Claritas Curriculum Review: Ethics and Investment Professionalism

Following the numerous cases of fraud discovered in the wake of the financial crisis and the current investigation against Steve Cohen and SAC Capital Advisors, module 2 in the Claritas Investment Certificate curriculum seems especially relevant.
Ethical and Professional Standards are give a huge weighting in the CFA designation curriculum, between 10% and 15% of each exam, and much of the Institute’s marketing is behind promoting a standard of trust in the industry.
In fact, the Institute makes close pass/fail decisions for CFA candidates based on their score within the topic area. Resist the temptation to avoid studying the module because you are an ethical person and generally know the difference between right and wrong.
Investment Industry, Ethical Standards and Trust
This seems largely a definitional reading with some list material. Remember, list material is easily testable on multiple choice tests so probably has a good chance of showing up on your exam.
Financial market integrity refers to capital markets that are efficient, ethical, transparent and that protect investors’ interests. Understand the steps that can be taken to improve financial market integrity.
Obligations of the Investment Professional
The reading revolves around a professional’s obligation to three groups; clients, employers and co-workers. Duties to clients and employers is a big part of the CFA designation while duties to co-workers is new to Claritas.
Remember that professional’s must place the client’s interest above their own and above their employer’s, except when it may impair financial market integrity. Treat all clients consistently, fairly and respectfully, regardless of asset size. Professionals must only recommend products or offer advice that is suitable for the specific client. Suitability mainly deals with the riskiness of an investment relative to the client’s tolerance and within the whole portfolio perspective.
After the client’s interest, professionals must hold their employer’s interest above their own. Conduct is an important one for the institute. While something may not necessarily be illegal, i.e. having a few drinks at lunch, it could impair your ability to fulfill your duties.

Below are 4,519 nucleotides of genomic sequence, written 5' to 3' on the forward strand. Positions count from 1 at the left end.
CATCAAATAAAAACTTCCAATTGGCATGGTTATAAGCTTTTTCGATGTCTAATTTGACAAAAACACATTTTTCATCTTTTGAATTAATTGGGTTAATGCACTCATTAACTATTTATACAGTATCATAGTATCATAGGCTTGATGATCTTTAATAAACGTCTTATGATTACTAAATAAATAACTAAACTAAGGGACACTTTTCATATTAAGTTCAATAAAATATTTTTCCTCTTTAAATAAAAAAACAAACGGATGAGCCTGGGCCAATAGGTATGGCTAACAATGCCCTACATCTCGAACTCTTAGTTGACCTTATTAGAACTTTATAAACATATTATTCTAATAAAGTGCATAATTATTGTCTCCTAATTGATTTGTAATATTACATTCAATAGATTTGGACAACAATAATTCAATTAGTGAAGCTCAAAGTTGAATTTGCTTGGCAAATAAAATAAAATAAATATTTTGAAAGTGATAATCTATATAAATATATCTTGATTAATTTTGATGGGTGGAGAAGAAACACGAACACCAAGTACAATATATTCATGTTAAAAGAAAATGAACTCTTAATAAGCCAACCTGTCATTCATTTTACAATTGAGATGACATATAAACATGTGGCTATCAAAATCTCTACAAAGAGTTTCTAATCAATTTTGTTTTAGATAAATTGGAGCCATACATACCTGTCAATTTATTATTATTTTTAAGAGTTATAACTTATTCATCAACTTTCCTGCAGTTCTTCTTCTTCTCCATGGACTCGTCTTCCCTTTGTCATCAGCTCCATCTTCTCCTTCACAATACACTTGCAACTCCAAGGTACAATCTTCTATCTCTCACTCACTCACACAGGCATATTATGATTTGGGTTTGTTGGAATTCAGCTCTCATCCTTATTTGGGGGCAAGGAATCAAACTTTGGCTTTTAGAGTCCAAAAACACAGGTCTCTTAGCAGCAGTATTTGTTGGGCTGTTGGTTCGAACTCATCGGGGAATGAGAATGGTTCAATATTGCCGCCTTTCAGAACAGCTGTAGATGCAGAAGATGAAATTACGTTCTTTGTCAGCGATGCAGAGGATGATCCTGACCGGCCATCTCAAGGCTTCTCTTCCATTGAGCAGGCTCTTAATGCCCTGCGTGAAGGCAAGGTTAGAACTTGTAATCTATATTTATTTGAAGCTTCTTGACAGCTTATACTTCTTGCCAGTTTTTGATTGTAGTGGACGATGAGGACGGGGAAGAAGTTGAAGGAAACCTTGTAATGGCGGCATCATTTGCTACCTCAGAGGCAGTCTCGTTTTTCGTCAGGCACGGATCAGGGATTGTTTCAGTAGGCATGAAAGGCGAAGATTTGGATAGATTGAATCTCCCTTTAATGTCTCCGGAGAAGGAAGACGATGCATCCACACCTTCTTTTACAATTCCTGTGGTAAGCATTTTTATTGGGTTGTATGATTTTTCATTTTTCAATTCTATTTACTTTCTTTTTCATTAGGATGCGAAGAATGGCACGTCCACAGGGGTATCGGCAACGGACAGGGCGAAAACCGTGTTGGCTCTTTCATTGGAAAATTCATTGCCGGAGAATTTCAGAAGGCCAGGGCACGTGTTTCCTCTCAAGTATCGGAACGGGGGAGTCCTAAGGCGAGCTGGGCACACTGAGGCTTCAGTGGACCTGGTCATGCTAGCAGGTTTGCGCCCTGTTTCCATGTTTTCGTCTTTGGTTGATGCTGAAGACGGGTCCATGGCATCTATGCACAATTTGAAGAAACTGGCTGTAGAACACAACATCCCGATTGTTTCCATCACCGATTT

Supervisory duties are another important one within the CFA curriculum and it looks like the Institute is highlighting it in Claritas as well. An extremely important note to remember, one which Steve Cohen is learning now, is that supervisors are responsible for employee conduct that they knew or should have known about. Policies should be in place for monitoring and ignorance is no excuse. In fact, the charterholders are not allowed to take supervisory positions where proper procedures are not in place.
Obligations to co-workers seems to revolve around these supervisory duties as well.
Ethical Standards
The material on limitations of laws is new to Claritas. Understand a few of the bullet points and be able to pick them out of a list.
I would think that the CFA Institute Code of Ethics, a big component of the designation curriculum, would be especially important in the Institute’s goal of standardizing ethics and standards across the industry. The acronym I always used was SPAMED:
Subordinate personal interests to the integrity of the profession and client’s interests
Promote the integrity of and uphold rules governing capital markets
Act with integrity, competence, respect and in an ethical manner
Maintain and improve professional competence
Exercise independent judgement and use reasonable care
Demonstrate ethical practice and professionalism and encourage others to do the same
Understanding each of these rules will go a long way to understanding the Institute’s stance on ethics and professionalism.
Benefits of Ethical Conduct and Consequences of Unethical Conduct
This section is also new to Claritas and struck me as a little odd in that it seems the Institute is trying to convince people to act ethically rather than just stating that it is the right thing to do. The benefits and consequences listed are accurate and you need to remember them for the test, but I would hope that the industry doesn’t need a pros versus cons list to act ethically (though many market participants seem to want to prove me wrong).
Benefits of compliance include: market stability and an improvement in the economy through higher liquidity, achievement of financial goals, market efficiency and public awareness. This helps to prevent financial crises, enhance economic development, promote fairness in the markets and avoid adverse legal consequences.
The consequences portion of the material is much longer and is separated into four participants: employers, industry, clients and individuals. Understand the basic loss for each of the participants and the list material for the consequence.
Framework for Ethical Decision Making
Another list reading and fairly easy to memorize enough to pick the right choice on a multiple choice test. As with the charterholder curriculum, pay especially close attention to any examples or practice problems provided in the material. These are going to be the closest to the actual wording and format you will see on the test. The ethics questions can be surprisingly tough for many because they skim the material and think they can pick out the answers to ethical dilemmas without studying. You need to learn how the Institute sees a particular situation and what ethical dilemmas might be involved.
‘til next time, happy studyin’
Joseph Hogue, CFA

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